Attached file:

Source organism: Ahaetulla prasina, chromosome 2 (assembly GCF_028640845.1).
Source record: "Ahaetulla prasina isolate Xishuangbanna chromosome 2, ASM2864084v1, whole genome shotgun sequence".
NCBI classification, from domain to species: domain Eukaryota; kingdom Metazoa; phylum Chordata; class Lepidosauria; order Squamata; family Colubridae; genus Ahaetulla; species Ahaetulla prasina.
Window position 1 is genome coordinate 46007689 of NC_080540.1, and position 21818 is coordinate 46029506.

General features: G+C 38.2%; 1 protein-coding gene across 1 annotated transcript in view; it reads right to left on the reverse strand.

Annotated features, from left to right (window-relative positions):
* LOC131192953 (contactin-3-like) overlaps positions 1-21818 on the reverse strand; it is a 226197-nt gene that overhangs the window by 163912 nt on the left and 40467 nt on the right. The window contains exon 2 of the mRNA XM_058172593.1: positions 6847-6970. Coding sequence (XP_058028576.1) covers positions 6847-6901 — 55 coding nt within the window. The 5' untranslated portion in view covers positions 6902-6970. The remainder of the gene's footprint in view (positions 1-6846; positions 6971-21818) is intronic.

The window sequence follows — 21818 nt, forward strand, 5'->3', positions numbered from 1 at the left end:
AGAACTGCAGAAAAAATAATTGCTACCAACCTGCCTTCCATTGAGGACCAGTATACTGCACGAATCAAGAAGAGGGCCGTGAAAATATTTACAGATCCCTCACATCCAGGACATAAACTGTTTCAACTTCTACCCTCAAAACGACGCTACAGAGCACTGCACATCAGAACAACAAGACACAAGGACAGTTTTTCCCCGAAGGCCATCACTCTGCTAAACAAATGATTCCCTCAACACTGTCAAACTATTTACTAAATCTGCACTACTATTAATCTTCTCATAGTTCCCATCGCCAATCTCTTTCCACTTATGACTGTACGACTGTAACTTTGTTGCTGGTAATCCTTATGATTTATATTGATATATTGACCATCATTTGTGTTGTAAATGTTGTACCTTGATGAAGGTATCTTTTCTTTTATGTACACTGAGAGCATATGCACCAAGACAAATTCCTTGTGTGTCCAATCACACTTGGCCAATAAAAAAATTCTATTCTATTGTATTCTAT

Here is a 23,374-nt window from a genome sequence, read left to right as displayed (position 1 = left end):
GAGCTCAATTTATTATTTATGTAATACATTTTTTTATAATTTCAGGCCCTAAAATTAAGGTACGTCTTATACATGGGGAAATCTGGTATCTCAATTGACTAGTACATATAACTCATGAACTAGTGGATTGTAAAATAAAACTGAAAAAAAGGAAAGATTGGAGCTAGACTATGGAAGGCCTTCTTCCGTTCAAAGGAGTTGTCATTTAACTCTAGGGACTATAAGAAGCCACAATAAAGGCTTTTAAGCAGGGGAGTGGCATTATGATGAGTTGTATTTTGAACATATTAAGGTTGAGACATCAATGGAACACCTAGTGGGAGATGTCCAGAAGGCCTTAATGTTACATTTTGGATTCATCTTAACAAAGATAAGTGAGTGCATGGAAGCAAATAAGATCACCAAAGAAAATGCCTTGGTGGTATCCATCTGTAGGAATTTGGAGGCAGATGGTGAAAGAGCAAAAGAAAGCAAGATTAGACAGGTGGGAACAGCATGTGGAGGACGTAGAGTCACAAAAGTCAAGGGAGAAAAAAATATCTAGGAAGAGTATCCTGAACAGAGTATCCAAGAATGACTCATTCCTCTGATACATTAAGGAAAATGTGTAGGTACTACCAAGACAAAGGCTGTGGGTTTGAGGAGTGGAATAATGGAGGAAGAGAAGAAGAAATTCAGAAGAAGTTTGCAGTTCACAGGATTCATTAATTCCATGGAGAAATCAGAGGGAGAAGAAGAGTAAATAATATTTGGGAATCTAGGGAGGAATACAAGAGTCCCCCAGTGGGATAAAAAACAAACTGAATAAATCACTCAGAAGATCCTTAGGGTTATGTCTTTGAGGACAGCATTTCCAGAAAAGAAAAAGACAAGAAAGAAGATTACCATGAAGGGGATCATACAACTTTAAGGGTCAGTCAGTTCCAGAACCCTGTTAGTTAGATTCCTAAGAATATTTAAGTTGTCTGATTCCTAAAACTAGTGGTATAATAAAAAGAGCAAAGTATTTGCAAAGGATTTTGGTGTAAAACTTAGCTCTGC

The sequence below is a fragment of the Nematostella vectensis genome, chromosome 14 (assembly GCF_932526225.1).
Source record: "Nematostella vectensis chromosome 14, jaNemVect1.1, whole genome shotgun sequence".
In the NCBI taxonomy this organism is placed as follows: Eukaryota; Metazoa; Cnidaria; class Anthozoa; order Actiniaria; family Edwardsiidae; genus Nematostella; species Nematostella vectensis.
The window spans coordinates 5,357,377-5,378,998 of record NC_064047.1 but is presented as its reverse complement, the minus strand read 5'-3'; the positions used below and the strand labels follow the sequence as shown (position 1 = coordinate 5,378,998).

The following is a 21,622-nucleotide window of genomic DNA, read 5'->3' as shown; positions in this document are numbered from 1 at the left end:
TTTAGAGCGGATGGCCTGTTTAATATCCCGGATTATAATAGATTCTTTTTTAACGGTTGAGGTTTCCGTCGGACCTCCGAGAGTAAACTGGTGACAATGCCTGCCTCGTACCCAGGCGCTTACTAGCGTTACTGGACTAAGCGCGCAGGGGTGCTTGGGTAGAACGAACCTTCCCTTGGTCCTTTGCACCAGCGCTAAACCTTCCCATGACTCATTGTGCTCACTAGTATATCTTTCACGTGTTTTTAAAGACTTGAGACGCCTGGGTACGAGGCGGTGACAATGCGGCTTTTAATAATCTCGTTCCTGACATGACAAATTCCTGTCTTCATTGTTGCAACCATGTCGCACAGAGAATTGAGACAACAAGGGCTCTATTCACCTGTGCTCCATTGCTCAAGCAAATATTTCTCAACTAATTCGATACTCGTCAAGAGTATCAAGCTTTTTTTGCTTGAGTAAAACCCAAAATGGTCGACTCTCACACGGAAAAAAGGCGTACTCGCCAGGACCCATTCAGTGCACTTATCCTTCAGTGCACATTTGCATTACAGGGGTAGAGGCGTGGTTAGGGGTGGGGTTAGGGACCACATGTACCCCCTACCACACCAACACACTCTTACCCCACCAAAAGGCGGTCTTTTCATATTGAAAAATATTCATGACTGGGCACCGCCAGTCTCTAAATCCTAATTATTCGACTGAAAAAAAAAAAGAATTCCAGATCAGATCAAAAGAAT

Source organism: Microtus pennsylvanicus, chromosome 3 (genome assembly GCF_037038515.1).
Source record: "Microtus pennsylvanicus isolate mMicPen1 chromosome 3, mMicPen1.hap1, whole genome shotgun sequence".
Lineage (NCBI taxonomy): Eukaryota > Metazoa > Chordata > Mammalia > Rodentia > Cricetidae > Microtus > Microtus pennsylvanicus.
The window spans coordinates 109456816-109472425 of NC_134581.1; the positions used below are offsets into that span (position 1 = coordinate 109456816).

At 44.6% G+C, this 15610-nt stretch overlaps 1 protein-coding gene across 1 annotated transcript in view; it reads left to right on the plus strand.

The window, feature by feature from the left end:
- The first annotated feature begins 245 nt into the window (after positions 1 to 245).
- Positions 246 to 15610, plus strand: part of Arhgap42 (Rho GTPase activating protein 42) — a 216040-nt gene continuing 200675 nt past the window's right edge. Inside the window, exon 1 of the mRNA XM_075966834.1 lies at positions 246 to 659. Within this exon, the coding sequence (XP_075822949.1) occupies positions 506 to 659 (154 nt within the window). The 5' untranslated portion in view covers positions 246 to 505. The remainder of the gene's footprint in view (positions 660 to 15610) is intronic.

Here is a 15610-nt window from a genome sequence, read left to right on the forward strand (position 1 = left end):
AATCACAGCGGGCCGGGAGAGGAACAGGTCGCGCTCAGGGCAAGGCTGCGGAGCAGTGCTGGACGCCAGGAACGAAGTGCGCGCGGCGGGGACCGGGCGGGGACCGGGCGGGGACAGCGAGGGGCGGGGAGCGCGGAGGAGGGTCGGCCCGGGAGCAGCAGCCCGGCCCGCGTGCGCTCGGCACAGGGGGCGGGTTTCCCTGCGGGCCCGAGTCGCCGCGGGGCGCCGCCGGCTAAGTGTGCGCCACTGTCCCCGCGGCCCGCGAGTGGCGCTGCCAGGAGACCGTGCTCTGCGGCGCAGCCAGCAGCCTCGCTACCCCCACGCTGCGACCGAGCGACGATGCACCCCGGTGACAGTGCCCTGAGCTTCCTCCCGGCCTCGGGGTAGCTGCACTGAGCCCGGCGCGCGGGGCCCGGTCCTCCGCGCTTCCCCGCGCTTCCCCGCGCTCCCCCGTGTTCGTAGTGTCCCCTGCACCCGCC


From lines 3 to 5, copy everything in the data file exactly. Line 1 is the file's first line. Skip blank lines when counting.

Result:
NCBI classification, from domain to species: domain Eukaryota; kingdom Metazoa; phylum Chordata; class Lepidosauria; order Squamata; family Colubridae; genus Ahaetulla; species Ahaetulla prasina.
Window position 1 is genome coordinate 46007689 of NC_080540.1, and position 21818 is coordinate 46029506.

General features: G+C 38.2%; 1 protein-coding gene across 1 annotated transcript in view; it reads right to left on the reverse strand.